PERHAPS it’s time for me to bell the cat. For many years now, there have been rumblings of discontent with the Malaysian Medical Council, which was formed to register medical practitioners and regulate medical practice.
Recently, amendments were made to the Medical Act 1971 to make it more effective as a corporate body and be independent of the Health Ministry. Unfortunately, nothing tangible has happened since then.
Delays in issuing annual practicing certificates (APCs), obsolete voting process in election of council members, delay in processing applications especially from foreign doctors, delay in arriving at decisions pertaining to discipline and professional misconduct, perceived bias and prejudices from council members, overworked staff with few resources and weak response to queries are some of the issues raised by frustrated registered medical practitioners (RMPs).
This inefficiency can lead to various medico-legal implications, especially to those working in the private sector with regards to problems in renewing licences and providing services at their clinics or hospitals.
MMC needs to change. The postal voting mechanism needs to be revisited. During the last election, many eligible voters (RMPs with good standing) did not or could not vote. Every election year, some 30,000 ballot papers are sent via Pos Malaysia about six weeks prior to the date of the election.
Over the years, only 20% to 30% of the ballot papers were returned. The reasons given were many, ranging from poor postal service to disinterested RMPs.
There should be a better way to get more doctors to vote. We cannot let the election of council members be decided by only a fraction of RMPs.
In this digital age, online voting could be an option. An independent election committee representing the various professional organisations should be set up with standard operating procedures to oversee the proper and transparent documentation of delivery and receipt of ballot papers, update the last known addresses of practitioners based on the current APCs issued, ensure fairness, avoid interference and handle queries promptly.
At present, certain members are elected repeatedly; either they are brilliant and have caught the attention of the eligible voters or something is amiss.
Council members are either elected or appointed. Elected members get voted in every three years. It is time we limit the tenure of each council member, whether elected or appointed, to two terms (six years). Currently, there are several members who have been serving since the 1970s. While we laud their commitment and dedication, we should also give way to new aspirants who wish to serve.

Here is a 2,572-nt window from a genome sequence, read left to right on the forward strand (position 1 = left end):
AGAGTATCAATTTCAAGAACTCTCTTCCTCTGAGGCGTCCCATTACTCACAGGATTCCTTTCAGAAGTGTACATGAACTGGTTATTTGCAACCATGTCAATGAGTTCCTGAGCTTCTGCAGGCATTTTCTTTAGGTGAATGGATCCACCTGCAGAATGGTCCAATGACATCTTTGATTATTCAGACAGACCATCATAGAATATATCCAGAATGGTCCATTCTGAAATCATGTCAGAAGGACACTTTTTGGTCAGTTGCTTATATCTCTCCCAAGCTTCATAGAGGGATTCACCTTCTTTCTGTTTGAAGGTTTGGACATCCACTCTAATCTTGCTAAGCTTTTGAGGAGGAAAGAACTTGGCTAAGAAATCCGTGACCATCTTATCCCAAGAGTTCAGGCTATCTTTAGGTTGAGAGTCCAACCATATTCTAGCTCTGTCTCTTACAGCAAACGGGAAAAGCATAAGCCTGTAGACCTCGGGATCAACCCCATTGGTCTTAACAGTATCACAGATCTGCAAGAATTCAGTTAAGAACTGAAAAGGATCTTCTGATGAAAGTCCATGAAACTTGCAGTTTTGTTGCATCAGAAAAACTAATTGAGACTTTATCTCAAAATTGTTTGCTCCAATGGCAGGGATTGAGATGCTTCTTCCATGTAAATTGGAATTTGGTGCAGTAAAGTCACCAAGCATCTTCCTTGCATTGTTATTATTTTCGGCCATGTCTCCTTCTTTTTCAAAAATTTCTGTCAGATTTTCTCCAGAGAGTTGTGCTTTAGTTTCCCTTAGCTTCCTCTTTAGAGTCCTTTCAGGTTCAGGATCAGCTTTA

Some of the long-serving members are quite intimidating. They have a feeling of self-importance and often monopolise discussions. If you have an effective and capable president, he or she could ensure a more balanced discussion between the old and new. But this is not always the case.
The leadership style of the president is important to guide the MMC. Some believe in collective leadership while others prefer steering the MMC deftly to ensure justice and fair play.
Some presidents seem to be not interested in chairing MMC meetings even though the schedule is pre-fixed (every second Tuesday of the month). If that is the case, maybe it is time to appoint a president from any of the senior council members to ensure commitment, independence and neutrality.
Discussions at MMC meetings must be open and transparent. Members who have conflicts of interest, for example when accreditation of medical schools is being discussed, should declare their status and leave the room to allow for a more balanced discussion. The decisions made must be based on performance.
Disciplinary hearings need to be done more proficiently. Time is of the essence because undue delays could cause hardships to the RMPs being investigated.
Council members must be free of scandal and involvement in advertising products or devices for private companies. They must be seen to be “whiter than white”.
If they wish to publicly support products or devices, they must refrain from being a council member.
There may also be a need to have a lay person in the Council to ensure fairness and transparency.
The secretariat must be manned by permanent staff who have a sense of responsibility. They should be given prior training before performing their onerous functions and be reminded to respond promptly to queries from RMPs. Right now, about 50%-60% are contract officers who are not certain if they would be retained, resulting in a rapid turnover of staff and work apathy.
Many documents kept at MMC are confidential and should not be handled by contract staff who may not be altogether bothered about the sanctity of the documents.
Significant upgrading of hardware and software to make MMC more efficient and vibrant and updating the current website are also imperative to ensure a smooth flow of information.
Quality standards and acknowledgment must be sought to justify efforts towards improvement of processes.
Change is in the air. MMC too must change for the better, in line with the aspirations of the current government. Please facilitate and not frustrate.
TAN SRI DR MOHD ISMAIL MERICAN
Malaysian Medical Council